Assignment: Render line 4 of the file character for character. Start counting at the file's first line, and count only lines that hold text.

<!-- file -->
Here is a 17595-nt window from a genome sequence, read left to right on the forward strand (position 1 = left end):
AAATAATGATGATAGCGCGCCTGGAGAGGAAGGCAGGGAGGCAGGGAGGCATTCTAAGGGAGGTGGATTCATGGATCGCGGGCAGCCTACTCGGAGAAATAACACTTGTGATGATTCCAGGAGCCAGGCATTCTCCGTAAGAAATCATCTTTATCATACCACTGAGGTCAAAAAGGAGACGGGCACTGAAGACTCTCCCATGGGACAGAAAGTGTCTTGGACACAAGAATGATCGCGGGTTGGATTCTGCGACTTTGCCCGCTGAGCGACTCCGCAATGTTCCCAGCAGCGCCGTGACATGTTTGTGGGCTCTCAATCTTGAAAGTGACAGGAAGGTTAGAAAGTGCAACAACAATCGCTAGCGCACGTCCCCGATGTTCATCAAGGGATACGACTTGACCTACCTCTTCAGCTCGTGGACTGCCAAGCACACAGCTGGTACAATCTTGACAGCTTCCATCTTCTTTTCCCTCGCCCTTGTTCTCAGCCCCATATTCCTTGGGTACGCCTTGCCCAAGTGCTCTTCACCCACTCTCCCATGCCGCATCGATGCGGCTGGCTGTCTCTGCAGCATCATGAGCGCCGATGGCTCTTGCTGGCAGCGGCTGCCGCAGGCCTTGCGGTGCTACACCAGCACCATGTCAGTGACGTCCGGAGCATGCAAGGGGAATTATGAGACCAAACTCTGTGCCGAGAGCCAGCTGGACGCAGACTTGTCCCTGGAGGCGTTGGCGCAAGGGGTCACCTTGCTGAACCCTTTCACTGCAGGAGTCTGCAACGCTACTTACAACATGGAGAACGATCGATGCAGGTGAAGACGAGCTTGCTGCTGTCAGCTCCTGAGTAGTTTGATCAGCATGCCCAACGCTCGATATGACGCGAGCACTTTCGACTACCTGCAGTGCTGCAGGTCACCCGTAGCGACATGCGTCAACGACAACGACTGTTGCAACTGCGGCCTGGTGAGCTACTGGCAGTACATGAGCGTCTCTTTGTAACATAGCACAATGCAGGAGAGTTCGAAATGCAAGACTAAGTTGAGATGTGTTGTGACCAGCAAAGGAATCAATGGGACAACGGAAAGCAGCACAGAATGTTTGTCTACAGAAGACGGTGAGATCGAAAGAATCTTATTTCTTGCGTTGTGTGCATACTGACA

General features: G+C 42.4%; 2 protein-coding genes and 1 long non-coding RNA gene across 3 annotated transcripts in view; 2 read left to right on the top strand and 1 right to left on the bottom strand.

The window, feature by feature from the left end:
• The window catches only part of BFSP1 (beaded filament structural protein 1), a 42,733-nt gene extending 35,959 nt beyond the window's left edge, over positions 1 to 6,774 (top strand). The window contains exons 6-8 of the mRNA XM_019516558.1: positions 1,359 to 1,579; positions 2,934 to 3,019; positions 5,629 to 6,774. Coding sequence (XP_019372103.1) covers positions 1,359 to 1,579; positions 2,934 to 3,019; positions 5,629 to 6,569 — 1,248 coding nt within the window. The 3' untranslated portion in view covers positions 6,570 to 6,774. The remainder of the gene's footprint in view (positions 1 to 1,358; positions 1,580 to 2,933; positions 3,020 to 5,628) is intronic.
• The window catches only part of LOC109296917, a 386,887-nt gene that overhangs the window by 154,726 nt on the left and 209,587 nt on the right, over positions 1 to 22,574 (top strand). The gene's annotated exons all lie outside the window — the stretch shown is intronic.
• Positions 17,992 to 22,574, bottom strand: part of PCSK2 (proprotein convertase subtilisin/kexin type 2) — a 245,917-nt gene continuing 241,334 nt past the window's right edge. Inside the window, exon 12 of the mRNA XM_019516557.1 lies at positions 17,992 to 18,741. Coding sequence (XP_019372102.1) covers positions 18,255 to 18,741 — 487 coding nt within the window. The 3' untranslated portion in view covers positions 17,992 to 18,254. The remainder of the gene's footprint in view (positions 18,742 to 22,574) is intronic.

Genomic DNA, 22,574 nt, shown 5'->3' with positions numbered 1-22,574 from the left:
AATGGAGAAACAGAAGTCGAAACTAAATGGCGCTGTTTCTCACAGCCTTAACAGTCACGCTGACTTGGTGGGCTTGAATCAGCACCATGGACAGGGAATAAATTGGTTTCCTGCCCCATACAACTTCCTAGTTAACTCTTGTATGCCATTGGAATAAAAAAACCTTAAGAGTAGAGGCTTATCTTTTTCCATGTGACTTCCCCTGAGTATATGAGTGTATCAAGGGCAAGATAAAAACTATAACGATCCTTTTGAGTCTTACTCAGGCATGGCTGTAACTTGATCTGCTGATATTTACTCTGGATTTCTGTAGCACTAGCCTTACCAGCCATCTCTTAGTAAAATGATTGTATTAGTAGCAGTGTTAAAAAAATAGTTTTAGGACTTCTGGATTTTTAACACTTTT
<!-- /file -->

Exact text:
The window, feature by feature from the left end: